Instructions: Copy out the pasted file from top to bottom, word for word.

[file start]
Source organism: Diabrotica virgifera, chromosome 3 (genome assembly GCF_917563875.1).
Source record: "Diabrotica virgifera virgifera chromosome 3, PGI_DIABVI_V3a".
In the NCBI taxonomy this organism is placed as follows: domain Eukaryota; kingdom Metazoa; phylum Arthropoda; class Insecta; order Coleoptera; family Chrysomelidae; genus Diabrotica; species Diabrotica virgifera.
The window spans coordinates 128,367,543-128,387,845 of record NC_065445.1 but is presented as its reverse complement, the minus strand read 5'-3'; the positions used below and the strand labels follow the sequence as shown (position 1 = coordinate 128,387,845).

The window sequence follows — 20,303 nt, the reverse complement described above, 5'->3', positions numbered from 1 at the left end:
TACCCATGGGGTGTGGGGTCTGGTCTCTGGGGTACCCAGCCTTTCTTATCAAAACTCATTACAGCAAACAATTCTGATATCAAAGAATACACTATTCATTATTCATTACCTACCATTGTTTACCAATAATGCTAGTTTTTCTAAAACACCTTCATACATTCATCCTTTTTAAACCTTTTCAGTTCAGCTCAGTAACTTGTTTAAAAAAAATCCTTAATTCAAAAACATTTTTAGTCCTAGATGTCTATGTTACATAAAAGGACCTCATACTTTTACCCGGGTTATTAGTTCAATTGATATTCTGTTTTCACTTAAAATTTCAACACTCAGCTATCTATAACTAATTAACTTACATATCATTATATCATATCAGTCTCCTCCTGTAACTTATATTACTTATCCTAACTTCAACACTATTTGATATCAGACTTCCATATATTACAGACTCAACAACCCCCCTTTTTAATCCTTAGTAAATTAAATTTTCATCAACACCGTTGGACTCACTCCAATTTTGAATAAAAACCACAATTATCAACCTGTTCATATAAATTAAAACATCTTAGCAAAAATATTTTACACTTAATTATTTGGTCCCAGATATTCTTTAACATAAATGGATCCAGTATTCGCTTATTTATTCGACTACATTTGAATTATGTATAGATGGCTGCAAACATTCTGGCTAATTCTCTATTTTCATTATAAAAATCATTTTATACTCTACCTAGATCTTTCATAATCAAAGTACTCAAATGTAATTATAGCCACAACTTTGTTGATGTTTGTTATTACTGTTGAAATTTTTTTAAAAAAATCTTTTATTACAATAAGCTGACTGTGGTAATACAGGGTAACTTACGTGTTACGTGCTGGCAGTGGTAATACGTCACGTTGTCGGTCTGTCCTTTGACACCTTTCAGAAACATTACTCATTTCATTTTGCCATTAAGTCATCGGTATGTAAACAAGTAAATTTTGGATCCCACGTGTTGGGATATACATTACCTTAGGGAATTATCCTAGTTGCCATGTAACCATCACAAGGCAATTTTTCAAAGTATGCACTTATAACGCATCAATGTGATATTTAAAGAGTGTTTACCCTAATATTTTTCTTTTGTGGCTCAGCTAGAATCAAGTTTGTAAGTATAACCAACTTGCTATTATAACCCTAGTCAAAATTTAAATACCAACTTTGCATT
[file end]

Source organism: Diabrotica virgifera, chromosome 3 (genome assembly GCF_917563875.1).
Source record: "Diabrotica virgifera virgifera chromosome 3, PGI_DIABVI_V3a".
In the NCBI taxonomy this organism is placed as follows: domain Eukaryota; kingdom Metazoa; phylum Arthropoda; class Insecta; order Coleoptera; family Chrysomelidae; genus Diabrotica; species Diabrotica virgifera.
The window spans coordinates 128,367,543-128,387,845 of record NC_065445.1 but is presented as its reverse complement, the minus strand read 5'-3'; the positions used below and the strand labels follow the sequence as shown (position 1 = coordinate 128,387,845).

The window sequence follows — 20,303 nt, the reverse complement described above, 5'->3', positions numbered from 1 at the left end:
TACCCATGGGGTGTGGGGTCTGGTCTCTGGGGTACCCAGCCTTTCTTATCAAAACTCATTACAGCAAACAATTCTGATATCAAAGAATACACTATTCATTATTCATTACCTACCATTGTTTACCAATAATGCTAGTTTTTCTAAAACACCTTCATACATTCATCCTTTTTAAACCTTTTCAGTTCAGCTCAGTAACTTGTTTAAAAAAAATCCTTAATTCAAAAACATTTTTAGTCCTAGATGTCTATGTTACATAAAAGGACCTCATACTTTTACCCGGGTTATTAGTTCAATTGATATTCTGTTTTCACTTAAAATTTCAACACTCAGCTATCTATAACTAATTAACTTACATATCATTATATCATATCAGTCTCCTCCTGTAACTTATATTACTTATCCTAACTTCAACACTATTTGATATCAGACTTCCATATATTACAGACTCAACAACCCCCCTTTTTAATCCTTAGTAAATTAAATTTTCATCAACACCGTTGGACTCACTCCAATTTTGAATAAAAACCACAATTATCAACCTGTTCATATAAATTAAAACATCTTAGCAAAAATATTTTACACTTAATTATTTGGTCCCAGATATTCTTTAACATAAATGGATCCAGTATTCGCTTATTTATTCGACTACATTTGAATTATGTATAGATGGCTGCAAACATTCTGGCTAATTCTCTATTTTCATTATAAAAATCATTTTATACTCTACCTAGATCTTTCATAATCAAAGTACTCAAATGTAATTATAGCCACAACTTTGTTGATGTTTGTTATTACTGTTGAAATTTTTTTAAAAAAATCTTTTATTACAATAAGCTGACTGTGGTAATACAGGGTAACTTACGTGTTACGTGCTGGCAGTGGTAATACGTCACGTTGTCGGTCTGTCCTTTGACACCTTTCAGAAACATTACTCATTTCATTTTGCCATTAAGTCATCGGTATGTAAACAAGTAAATTTTGGATCCCACGTGTTGGGATATACATTACCTTAGGGAATTATCCTAGTTGCCATGTAACCATCACAAGGCAATTTTTCAAAGTATGCACTTATAACGCATCAATGTGATATTTAAAGAGTGTTTACCCTAATATTTTTCTTTTGTGGCTCAGCTAGAATCAAGTTTGTAAGTATAACCAACTTGCTATTATAACCCTAGTCAAAATTTAAATACCAACTTTGCATT